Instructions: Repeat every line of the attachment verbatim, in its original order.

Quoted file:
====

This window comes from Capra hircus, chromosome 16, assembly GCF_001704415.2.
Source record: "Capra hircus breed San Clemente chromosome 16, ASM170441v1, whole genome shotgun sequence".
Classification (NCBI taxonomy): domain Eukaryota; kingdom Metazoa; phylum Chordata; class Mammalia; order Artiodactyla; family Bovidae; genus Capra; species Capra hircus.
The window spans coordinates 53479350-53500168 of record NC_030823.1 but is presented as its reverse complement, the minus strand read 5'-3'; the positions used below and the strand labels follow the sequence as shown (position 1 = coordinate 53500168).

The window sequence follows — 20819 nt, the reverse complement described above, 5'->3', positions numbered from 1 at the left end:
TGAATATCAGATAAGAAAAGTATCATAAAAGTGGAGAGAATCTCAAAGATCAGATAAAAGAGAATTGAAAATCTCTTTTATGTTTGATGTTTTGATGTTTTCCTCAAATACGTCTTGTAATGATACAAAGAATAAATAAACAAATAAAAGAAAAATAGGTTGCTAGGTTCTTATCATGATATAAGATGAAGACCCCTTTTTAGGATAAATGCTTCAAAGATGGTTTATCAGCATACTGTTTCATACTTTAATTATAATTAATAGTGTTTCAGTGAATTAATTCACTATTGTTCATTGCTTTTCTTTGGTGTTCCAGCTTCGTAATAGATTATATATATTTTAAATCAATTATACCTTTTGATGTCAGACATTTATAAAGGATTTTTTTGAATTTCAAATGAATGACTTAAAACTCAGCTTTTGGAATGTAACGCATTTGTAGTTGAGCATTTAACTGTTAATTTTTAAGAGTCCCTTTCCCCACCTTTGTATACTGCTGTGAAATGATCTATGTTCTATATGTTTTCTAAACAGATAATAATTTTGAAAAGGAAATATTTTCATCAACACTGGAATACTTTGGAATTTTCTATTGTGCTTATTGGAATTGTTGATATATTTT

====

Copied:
This window comes from Capra hircus, chromosome 16, assembly GCF_001704415.2.
Source record: "Capra hircus breed San Clemente chromosome 16, ASM170441v1, whole genome shotgun sequence".
Classification (NCBI taxonomy): domain Eukaryota; kingdom Metazoa; phylum Chordata; class Mammalia; order Artiodactyla; family Bovidae; genus Capra; species Capra hircus.
The window spans coordinates 53479350-53500168 of record NC_030823.1 but is presented as its reverse complement, the minus strand read 5'-3'; the positions used below and the strand labels follow the sequence as shown (position 1 = coordinate 53500168).

The window sequence follows — 20819 nt, the reverse complement described above, 5'->3', positions numbered from 1 at the left end:
TGAATATCAGATAAGAAAAGTATCATAAAAGTGGAGAGAATCTCAAAGATCAGATAAAAGAGAATTGAAAATCTCTTTTATGTTTGATGTTTTGATGTTTTCCTCAAATACGTCTTGTAATGATACAAAGAATAAATAAACAAATAAAAGAAAAATAGGTTGCTAGGTTCTTATCATGATATAAGATGAAGACCCCTTTTTAGGATAAATGCTTCAAAGATGGTTTATCAGCATACTGTTTCATACTTTAATTATAATTAATAGTGTTTCAGTGAATTAATTCACTATTGTTCATTGCTTTTCTTTGGTGTTCCAGCTTCGTAATAGATTATATATATTTTAAATCAATTATACCTTTTGATGTCAGACATTTATAAAGGATTTTTTTGAATTTCAAATGAATGACTTAAAACTCAGCTTTTGGAATGTAACGCATTTGTAGTTGAGCATTTAACTGTTAATTTTTAAGAGTCCCTTTCCCCACCTTTGTATACTGCTGTGAAATGATCTATGTTCTATATGTTTTCTAAACAGATAATAATTTTGAAAAGGAAATATTTTCATCAACACTGGAATACTTTGGAATTTTCTATTGTGCTTATTGGAATTGTTGATATATTTT